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Judge wants to hear all ACS Law cases at once

ACS Law, the company behind the UK's most notorious 'speculative invoicing' scam, has been asked to bring all of its outstanding copyright cases to court at a single hearing.

After a number of high-profile gaffes in which the one-man bandit legal firm fronted by Andrew Crossley, a man who has twice been hauled before his lawyerly peers and found guilty of behaviour unbefitting a solicitor, has been shown to be laughably incompetent, a judge has demanded a single hearing at which we suspect a final nail will be put in the coffin of Crossley's obnoxious behaviour.

Crossley has been sending thousands of scattergun letters to broadband subscribers for years now accusing them of downloading and sharing music and films - most of which turn out not coincidentally to be be hard-core porn with some rather dodgy titles not suitable for a family audience - and demanding large sums of cash to make the whole unpleasant mess go away.

The only evidence offered in all of these cases is IP data provided by some equally unpleasant snooping outfits, backed up by personal data weaselled out of ISPs by court orders. There appears to be no evidence that the broadband subscriber is responsible for any or all activity taking place on a connection at any given time, but ACS Law's business model relies entirely on fear and embarrassment. There's anecdotal evidence that between 15 and 40 per cent of those receiving letters have simply coughed up the cash to avoid a costly (some figures put potential costs at up to £10,000) and embarrassing journey to court.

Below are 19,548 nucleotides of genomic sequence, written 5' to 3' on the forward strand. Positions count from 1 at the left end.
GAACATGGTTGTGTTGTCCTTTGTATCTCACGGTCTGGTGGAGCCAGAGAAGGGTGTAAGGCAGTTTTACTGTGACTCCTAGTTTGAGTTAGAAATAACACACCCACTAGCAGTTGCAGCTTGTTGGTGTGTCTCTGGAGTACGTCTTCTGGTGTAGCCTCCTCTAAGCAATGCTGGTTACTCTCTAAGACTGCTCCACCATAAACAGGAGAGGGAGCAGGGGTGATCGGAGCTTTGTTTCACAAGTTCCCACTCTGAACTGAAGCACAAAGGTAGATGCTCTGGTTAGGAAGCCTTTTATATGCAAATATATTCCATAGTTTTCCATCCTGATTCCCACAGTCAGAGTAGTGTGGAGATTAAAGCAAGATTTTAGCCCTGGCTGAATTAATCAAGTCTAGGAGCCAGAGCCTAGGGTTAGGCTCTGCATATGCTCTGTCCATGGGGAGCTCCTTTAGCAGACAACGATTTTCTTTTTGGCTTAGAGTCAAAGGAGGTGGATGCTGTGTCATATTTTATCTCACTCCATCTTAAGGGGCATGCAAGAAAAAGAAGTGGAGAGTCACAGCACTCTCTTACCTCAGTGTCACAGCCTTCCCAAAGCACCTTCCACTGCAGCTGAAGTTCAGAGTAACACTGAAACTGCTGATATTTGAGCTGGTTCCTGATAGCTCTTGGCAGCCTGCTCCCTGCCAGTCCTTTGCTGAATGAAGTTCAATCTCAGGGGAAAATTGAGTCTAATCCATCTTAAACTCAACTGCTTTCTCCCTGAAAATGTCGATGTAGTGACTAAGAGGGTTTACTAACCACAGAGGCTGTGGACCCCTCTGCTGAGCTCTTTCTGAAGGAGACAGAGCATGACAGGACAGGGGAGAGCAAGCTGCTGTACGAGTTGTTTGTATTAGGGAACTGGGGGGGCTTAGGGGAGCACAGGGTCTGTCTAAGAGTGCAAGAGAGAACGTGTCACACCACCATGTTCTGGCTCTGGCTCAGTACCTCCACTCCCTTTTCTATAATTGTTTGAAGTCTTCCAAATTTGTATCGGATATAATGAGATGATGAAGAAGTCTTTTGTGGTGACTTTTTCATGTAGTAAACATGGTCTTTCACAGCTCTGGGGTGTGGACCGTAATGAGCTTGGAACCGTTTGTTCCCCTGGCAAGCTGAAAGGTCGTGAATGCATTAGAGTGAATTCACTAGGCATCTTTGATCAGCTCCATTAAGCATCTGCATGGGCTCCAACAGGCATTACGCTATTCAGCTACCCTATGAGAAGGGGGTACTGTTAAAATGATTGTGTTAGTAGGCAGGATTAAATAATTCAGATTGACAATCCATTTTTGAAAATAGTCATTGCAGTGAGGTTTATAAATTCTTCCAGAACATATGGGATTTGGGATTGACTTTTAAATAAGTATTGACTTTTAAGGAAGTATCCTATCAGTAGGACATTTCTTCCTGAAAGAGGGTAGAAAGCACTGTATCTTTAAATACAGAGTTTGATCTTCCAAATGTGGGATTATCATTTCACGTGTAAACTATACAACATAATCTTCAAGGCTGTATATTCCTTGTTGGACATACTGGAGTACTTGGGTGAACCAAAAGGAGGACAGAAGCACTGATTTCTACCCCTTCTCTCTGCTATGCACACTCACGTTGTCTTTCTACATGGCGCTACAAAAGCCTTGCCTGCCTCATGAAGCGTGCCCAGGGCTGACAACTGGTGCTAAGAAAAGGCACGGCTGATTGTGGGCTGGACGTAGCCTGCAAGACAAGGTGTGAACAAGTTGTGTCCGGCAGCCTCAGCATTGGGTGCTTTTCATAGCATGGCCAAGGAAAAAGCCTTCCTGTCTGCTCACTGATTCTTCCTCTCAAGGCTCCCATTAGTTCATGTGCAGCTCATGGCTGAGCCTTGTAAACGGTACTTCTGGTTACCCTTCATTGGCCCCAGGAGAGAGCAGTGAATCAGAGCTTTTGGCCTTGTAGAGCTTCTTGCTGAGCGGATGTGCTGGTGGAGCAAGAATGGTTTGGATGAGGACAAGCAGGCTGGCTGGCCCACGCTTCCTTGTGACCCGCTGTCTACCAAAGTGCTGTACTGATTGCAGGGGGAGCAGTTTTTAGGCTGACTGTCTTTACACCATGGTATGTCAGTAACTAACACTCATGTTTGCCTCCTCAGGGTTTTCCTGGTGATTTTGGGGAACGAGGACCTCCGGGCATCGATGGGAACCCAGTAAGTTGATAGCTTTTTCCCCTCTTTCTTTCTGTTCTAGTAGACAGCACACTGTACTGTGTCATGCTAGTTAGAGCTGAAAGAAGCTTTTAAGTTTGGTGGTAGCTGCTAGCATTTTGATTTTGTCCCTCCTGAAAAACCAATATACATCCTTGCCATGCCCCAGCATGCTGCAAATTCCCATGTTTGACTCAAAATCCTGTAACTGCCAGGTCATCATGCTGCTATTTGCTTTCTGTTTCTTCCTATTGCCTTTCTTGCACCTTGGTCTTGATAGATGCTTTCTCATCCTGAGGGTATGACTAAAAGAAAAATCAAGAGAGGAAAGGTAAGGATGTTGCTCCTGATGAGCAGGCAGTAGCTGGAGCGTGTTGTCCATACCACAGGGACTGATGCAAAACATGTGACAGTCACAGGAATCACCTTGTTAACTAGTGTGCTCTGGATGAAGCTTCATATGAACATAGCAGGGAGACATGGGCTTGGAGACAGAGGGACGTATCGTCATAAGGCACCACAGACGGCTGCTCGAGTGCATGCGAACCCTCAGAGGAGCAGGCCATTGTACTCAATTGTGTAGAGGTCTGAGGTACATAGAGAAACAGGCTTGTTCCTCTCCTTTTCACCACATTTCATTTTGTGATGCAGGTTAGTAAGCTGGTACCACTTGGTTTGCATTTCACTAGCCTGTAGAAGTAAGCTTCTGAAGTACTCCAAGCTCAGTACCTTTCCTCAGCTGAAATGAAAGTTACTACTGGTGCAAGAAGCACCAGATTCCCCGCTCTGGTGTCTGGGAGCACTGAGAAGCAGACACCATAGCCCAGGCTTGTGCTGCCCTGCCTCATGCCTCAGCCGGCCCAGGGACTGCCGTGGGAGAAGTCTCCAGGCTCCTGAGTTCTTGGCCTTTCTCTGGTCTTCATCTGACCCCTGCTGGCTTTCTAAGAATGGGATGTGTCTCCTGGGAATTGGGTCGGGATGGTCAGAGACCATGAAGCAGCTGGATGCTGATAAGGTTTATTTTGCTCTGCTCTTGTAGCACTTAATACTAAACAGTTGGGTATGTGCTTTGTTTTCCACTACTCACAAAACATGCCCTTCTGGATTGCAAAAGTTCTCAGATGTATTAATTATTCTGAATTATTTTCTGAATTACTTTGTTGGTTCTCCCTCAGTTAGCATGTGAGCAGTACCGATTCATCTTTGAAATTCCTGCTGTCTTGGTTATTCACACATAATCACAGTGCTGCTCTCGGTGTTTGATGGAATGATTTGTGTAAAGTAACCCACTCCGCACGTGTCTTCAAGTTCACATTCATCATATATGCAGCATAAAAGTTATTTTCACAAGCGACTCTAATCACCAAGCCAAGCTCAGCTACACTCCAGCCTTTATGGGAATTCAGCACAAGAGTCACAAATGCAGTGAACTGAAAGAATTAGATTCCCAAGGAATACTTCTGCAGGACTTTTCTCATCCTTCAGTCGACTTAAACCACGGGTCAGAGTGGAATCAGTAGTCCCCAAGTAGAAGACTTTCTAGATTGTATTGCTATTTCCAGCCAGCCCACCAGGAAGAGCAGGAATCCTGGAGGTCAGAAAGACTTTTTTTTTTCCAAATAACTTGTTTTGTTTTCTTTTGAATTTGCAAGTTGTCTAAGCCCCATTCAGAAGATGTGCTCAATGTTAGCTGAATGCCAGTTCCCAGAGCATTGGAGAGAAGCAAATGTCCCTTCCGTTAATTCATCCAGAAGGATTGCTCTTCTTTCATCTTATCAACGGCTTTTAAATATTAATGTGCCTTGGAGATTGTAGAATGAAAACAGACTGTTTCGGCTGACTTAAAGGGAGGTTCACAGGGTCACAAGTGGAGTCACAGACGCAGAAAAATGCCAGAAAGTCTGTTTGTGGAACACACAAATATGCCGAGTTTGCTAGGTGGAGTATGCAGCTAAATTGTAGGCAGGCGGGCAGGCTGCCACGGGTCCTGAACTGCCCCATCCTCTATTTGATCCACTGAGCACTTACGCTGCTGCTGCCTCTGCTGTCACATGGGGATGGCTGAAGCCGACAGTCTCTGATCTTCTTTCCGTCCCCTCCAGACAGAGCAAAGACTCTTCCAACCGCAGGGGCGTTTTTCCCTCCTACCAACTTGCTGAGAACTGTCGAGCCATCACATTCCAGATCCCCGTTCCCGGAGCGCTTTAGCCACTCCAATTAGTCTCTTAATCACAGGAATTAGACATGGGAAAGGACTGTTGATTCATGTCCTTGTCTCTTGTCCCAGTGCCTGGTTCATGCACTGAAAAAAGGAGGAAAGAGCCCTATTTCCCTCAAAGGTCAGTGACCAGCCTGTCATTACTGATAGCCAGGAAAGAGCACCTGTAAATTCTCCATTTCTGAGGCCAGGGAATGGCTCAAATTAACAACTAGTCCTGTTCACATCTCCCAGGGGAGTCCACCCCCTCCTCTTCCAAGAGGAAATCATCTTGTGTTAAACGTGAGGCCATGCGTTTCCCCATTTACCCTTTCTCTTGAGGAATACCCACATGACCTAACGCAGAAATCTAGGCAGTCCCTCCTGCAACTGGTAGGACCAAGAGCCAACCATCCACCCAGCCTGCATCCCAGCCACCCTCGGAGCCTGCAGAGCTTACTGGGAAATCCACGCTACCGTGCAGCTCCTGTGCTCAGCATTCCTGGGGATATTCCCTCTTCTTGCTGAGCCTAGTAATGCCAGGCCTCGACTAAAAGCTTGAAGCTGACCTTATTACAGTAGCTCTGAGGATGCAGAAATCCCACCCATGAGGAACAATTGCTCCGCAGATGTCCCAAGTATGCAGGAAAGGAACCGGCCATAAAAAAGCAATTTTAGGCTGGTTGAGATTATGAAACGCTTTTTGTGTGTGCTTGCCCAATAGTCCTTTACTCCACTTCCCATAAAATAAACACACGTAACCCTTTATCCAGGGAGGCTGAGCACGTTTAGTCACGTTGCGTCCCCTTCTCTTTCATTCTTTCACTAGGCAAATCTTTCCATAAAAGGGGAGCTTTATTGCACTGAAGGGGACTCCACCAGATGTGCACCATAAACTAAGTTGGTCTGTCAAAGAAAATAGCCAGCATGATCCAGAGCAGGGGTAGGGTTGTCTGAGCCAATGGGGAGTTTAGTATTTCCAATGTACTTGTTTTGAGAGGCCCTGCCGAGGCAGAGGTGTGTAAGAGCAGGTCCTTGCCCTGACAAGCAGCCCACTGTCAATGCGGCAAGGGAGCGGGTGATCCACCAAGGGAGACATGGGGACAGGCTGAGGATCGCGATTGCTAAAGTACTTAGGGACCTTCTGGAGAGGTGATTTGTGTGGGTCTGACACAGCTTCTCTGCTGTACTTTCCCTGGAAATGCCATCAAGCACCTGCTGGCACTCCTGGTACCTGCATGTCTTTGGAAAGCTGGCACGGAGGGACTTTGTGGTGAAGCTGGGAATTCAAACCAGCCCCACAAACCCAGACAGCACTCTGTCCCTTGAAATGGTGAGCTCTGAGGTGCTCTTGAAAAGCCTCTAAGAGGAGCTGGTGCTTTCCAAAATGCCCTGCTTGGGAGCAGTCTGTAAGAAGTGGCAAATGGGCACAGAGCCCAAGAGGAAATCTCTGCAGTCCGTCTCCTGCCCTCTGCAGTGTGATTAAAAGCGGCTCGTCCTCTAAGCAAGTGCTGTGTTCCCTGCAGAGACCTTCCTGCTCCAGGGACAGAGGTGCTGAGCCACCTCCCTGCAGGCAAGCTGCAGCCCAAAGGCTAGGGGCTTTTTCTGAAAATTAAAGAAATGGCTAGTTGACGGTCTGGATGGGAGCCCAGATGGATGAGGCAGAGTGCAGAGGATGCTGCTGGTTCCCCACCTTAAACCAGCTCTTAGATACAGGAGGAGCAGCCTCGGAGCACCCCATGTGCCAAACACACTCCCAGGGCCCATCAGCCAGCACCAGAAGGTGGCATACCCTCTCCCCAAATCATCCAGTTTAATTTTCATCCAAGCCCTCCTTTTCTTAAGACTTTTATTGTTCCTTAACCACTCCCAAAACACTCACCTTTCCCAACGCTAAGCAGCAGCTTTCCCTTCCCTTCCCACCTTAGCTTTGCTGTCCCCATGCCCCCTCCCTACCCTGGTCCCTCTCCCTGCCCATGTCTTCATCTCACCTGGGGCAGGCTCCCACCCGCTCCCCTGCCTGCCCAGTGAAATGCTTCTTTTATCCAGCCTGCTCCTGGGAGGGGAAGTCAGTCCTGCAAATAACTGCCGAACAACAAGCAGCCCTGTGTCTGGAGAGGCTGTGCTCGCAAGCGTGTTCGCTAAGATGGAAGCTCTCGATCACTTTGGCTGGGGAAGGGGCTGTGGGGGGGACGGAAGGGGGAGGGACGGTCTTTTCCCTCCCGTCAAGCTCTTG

The fact of the matter is that the only recorded case of ACS Law winning one of these copyright cases in court was done so by default when the defendant failed to turn up.

Now it seems like the legal system is getting as tired of Crossley as his dwindling client list.

Following that latest legal lampoonery in which ACS Law got the accused's name wrong (Aaron not Alan), failed to provide the correct paperwork and provided an incorrect IP address as evidence according to Torrent Freak, the judge in the case has ordered that all outstanding ACS Law cases and those relating to a firm called Media CAT which is also feeding from the same stinking trough, should be lumped together in one hearing.

There are reportedly 27 individuals, eight of whom have been previously dragged through the mire, involved in the hearing. which will take place on January 17th.

Andrew Crossley once remarked,"It has been said that we have no intention of going to court but we have no fear of it."

If we're reading the runes correctly here, Crossley and his cohorts might have to look for another way of menacing money out of apparently innocent people. monitors all leading technology stories and rounds them up to help you save time hunting them down.